PPACA is far from perfect and it’s really tough to tell what will happen. I don’t envy anyone on either side trying to predict the outcome. But let’s at least try to predict without preconceptions in either direction, whether you feel that health coverage is an inalienable right or that the true inalienable right to is be able to run your business without government interference.

I can think of something else that starts with F, Elmo.

I can think of something else that starts with F, Elmo.

Nov 8
clambistro:

I interviewed William H. Macy about life n stuff!
The What I Know About Women/Men  column is a little odd in that there’s no editorialising or prose; it’s a straight “oral history” type interview. But of course the key is being able to converse at such a level that you end up getting the goods! This was my first crack at What I Know…, and “Bill” was ace. Here it is: 
* * * 
William H. Macy Actor, married, 62
Neither my dad nor my mother were religious, but my grandmother was extremely religious; there was a lot of pressure on my dad, and on me as a kid, when my grandmother was alive. So I was confirmed, and went to Sunday school, all of that stuff.
I was raised Lutheran. The guy teaching Sunday school, who was a certified idiot, drew a circle on the board and said, “This is the earth.” Then he drew another circle, and said, “This is purgatory.” “And this is heaven.” And he walked away and I said, “What’s on the other side?” And he said, “God.” And I said, “No, beyond that.” And he said, “God.” And I said, “Is there nothing beyond God? Is there space?” – and he threw me out of class. And I went home and my father said, “Did you sass the Sunday school teacher?” I said, “I didn’t, I didn’t!” And he said, “Tell me exactly what happened.” So I told my dad the story and he looked at me for a while and said, “You don’t have to ever go back there again.”
I think I was closer to my dad than my mother. My dad was about the most moral guy I’ve ever met, and if there was another one, it might be my grandfather; he was a Quaker, an absolutely straight-up-and-down guy. And he was kind.
My dad was the most honest guy I’ve ever known, and really moral, but he had been pressured by my grandmother to become a minister – and indeed, he went to Princeton [Theological Seminary] for two years, but finally couldn’t do it.
This is something I discovered early on: if you love the way your parents raised you, then don’t do anything – everything will be fine. But if you don’t like the way your parents raised you, you’d better make a plan. Because the second you have a child, you open your mouth – and your mother speaks out of your mouth! It’s her voice, her tone – it’s the exact words she used. And you shut your mouth, and you have horror, because you’ve been possessed. She’s in there; every time you open your mouth, she talks.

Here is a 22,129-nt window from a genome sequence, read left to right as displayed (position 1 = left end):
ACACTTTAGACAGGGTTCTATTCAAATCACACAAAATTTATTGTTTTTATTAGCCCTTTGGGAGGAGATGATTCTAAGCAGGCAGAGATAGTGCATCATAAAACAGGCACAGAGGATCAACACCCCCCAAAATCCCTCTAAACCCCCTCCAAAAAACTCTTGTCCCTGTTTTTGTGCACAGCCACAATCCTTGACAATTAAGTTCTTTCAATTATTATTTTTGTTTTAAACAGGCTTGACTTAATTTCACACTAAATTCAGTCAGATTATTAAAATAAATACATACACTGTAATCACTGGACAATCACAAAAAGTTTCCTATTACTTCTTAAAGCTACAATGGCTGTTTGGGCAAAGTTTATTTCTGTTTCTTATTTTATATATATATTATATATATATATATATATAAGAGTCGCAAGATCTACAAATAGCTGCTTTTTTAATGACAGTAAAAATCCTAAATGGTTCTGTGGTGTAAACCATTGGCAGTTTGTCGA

My wife [actress Felicity Huffman] is a great mom, and not naturally. She learnt it, and she really schooled herself on raising children, and educated herself. And I, by extension, got some of that.
We’re talking about writing a children’s film. Our household is, to a large extent, “You know what would make a good movie?” We do that a lot. And now my daughters [Sofia, 12, and Georgia, 10] do it, too: “What if …”
It’s fine with me if they want to get into acting or writing; I’ll do everything I can to help them. I’ve got no problem with nepotism. I don’t understand actors who say, “I would never let my child do it.” I mean, it’s been great! I love my life! And I can help them; I can make sure they get seen, and if they’ve got any talent for it, it’s a good way to make a living. I sure like doing TV; maybe I’ll have had my fill in eight years, but I really like it. I really like to act, and I get to act almost every day. Best people in my business – I mean, they may be full of shit, but they’re never boring.
I’m the luckiest palooka, because I married really well. We’re lucky. We grew up in the theatre together, and we love acting, and we actually talk about it a lot – it’s dinner-table talk. We help each other, and we’re gloriously uncompetitive. I wouldn’t recommend everyone try this, but it’s really good for us.
We talk about religion a lot as a family – we’ve been to Protestant and Catholic churches, we’ve been to synagogue. My wife prays, and believes in God, and is rather spiritual. She talks to the girls; I talk to them, too. We just tell them what we think – that it’s important everybody be free to think what they want, that we don’t all have to agree.
I sometimes marvel that guys don’t work just a little bit harder. Women are so easily manipulated! They like shiny things – all you gotta do is pull out the chair, call them “ma’am”. I mean, just do these little tiny things and you can lead them anywhere you want. I don’t know why more men don’t know that. That’s it: stand up when she comes to the table – you’re golden, you are golden.

clambistro:

I interviewed William H. Macy about life n stuff!

The What I Know About Women/Men  column is a little odd in that there’s no editorialising or prose; it’s a straight “oral history” type interview. But of course the key is being able to converse at such a level that you end up getting the goods! This was my first crack at What I Know…, and “Bill” was ace. Here it is: 

* * * 

William H. Macy 
Actor, married, 62

Neither my dad nor my mother were religious, but my grandmother was extremely religious; there was a lot of pressure on my dad, and on me as a kid, when my grandmother was alive. So I was confirmed, and went to Sunday school, all of that stuff.